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Dr. Kim Flies with Navy's Blue Angels

Dr. Kim Flies with Navy's Blue Angels


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Dr. Kim Mulvihill ReportingThe Navy's Blue Angels were in San Francisco recently for fleet week and they had an extra passenger; KSL’s Doctor Kim Mulvihill was selected to fly with the precision pilots.

Following, Dr. Kim Reports why not everyone is fit to fly at nearly twice the speed of sound.

It was an incredible opportunity, a chance of a lifetime. To help get ready for the flight I talked with Doctor Jim McGreevy from the University of Utah. He flies every week and agreed to give me the inside scoop.

Doctor Jim McGreevy is a flight surgeon with the reserve squadron at hill air force base.

Dr. Jim McGreevy, Flight Surgeon: “My job with the Air Force is to get to know the air crew and to monitor their health.”

He flies every week in an F-16. He says it's the air force version of the F-18's flown by the blue angels.

Dr. Jim McGreevy, Flight Surgeon: "If someone has a cold they can't fly. If they've had dental work they shouldn't fly. The environment is so harsh and unforgiving."

If you have gas trapped in a tooth and go up in altitude and lose pressure in the cabin it could cause such pain as to make it difficult for someone to land the airplane."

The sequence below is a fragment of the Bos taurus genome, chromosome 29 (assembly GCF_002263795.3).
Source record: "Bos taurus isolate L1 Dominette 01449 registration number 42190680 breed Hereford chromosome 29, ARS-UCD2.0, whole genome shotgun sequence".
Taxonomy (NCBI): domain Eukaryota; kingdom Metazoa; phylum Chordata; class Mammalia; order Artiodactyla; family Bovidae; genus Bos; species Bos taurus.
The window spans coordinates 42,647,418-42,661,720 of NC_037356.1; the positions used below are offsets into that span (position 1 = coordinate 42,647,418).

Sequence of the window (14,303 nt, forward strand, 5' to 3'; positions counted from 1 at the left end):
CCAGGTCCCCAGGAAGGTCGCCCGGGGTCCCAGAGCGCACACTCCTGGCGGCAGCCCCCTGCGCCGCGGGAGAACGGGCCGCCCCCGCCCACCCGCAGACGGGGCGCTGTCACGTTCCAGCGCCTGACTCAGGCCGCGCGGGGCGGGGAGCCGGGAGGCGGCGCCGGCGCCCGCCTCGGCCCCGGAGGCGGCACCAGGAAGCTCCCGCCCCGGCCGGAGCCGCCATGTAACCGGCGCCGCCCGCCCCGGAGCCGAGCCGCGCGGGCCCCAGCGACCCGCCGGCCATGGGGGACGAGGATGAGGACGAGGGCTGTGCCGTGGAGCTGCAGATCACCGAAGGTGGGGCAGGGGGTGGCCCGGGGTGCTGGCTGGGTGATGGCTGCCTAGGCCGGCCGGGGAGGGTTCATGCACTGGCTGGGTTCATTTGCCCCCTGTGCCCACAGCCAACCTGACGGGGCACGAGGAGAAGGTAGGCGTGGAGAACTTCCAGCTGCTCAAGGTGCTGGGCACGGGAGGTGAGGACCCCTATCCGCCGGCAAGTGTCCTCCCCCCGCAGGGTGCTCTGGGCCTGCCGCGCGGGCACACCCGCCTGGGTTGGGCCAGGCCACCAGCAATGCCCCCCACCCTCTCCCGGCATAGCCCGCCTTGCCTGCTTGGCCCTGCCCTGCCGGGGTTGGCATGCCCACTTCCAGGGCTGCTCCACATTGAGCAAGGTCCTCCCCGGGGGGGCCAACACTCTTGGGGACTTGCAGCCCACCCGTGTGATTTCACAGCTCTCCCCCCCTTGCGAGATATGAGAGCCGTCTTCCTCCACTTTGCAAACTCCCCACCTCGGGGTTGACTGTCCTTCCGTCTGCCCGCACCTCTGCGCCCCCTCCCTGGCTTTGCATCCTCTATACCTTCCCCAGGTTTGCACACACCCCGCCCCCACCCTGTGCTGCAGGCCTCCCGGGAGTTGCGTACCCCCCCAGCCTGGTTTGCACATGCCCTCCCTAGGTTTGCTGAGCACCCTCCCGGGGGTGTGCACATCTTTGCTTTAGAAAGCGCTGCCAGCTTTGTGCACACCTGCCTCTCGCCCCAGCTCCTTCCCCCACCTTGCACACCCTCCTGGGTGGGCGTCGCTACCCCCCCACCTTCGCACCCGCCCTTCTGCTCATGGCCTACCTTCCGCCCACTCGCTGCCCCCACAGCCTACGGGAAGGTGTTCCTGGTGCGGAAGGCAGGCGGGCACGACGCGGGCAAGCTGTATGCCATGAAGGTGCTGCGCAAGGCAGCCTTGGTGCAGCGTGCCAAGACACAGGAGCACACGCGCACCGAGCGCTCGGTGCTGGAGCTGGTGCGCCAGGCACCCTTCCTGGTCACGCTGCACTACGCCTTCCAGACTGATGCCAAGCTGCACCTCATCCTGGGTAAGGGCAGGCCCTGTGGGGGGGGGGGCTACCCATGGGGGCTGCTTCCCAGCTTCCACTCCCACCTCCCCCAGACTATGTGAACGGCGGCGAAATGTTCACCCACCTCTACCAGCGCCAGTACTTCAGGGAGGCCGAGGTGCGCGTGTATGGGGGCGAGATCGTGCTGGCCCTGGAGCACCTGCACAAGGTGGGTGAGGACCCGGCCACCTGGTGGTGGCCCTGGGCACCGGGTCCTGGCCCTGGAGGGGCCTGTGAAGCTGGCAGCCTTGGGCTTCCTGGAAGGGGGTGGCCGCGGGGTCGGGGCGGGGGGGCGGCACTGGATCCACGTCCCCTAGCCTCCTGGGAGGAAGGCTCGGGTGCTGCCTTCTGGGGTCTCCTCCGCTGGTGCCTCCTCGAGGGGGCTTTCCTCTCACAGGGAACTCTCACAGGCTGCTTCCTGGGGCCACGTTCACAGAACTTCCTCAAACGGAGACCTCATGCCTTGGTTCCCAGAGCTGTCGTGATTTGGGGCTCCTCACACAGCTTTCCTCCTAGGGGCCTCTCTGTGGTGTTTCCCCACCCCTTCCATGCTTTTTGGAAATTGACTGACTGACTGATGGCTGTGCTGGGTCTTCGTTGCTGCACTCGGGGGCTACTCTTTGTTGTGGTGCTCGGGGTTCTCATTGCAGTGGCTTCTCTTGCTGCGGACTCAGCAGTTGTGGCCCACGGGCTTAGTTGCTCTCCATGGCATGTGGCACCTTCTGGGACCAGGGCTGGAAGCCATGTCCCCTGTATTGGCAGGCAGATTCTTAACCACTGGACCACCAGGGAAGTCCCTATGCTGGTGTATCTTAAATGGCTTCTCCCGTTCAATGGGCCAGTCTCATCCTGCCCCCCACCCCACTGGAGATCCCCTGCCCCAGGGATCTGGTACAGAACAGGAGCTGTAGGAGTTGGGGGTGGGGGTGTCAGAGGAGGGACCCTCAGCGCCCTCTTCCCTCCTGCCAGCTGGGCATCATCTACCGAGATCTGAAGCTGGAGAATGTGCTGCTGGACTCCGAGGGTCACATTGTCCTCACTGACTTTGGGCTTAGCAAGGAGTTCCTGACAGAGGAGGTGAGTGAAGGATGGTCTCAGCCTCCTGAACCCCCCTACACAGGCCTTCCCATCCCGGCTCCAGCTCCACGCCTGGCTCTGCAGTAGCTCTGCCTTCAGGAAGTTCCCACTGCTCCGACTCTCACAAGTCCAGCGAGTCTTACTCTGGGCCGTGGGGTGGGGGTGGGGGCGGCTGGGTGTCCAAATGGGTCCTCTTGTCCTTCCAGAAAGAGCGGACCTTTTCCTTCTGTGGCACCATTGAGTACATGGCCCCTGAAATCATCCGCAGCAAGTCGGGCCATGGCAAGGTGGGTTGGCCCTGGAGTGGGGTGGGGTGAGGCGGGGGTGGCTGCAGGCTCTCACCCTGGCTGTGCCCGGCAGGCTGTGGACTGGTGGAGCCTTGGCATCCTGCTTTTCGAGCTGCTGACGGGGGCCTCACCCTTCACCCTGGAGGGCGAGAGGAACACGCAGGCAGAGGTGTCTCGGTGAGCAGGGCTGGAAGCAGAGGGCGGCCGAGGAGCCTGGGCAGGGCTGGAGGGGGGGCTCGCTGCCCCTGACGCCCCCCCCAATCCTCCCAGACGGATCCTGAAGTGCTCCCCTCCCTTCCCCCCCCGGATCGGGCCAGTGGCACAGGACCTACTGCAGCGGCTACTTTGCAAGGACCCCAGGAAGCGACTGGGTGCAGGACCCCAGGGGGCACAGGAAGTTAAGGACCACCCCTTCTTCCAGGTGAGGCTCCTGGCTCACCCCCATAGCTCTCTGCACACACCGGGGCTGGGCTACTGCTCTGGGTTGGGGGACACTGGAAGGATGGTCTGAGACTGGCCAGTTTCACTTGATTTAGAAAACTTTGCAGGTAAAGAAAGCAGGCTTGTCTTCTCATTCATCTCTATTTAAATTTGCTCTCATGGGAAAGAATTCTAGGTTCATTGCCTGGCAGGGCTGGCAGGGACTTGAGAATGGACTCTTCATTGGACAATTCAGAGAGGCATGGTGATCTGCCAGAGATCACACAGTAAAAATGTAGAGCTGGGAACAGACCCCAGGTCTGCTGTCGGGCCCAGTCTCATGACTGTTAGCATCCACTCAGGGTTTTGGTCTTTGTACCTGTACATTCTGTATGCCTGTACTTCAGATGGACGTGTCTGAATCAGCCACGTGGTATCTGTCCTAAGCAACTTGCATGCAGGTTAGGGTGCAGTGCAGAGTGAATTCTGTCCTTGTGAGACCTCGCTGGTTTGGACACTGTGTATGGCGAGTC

The F-18's can reach speeds of just under mach 2, almost twice the speed of sound. The sense of speed and gravitational force is most noticeable when you're making a turn.

Dr. Jim McGreevy, Flight Surgeon: "All the forces go from your head straight down to the seat of your pants, and you feel like you're being pushed into the seat and that's the hard G force that you'll have to get used to. And the reason you have to get used to it is it tends to drain the blood out of your brain."

First you lose your vision, then sensation, and eventually you lose consciousness. To off-set those gravitational forces all fighter air crews are taught a straining maneuver.

Dr. Jim McGreevy, Flight Surgeon: “Before you start the turn you take a big gulp of air and close your glottis and just squeeze as hard as you can for three seconds, and then relax and open your mouth and let the air blow in and then squeeze another three seconds. And that squeezing actually forces the blood back up into your head."

Restrictions on flying have changed over the years. In the past you couldn't fly with a joint replacement, but today there are several pilots who have had hip replacement surgery. Pilots are grounded during pregnancy, but some medical conditions like a heart attack will keep a pilot on the ground permanently.

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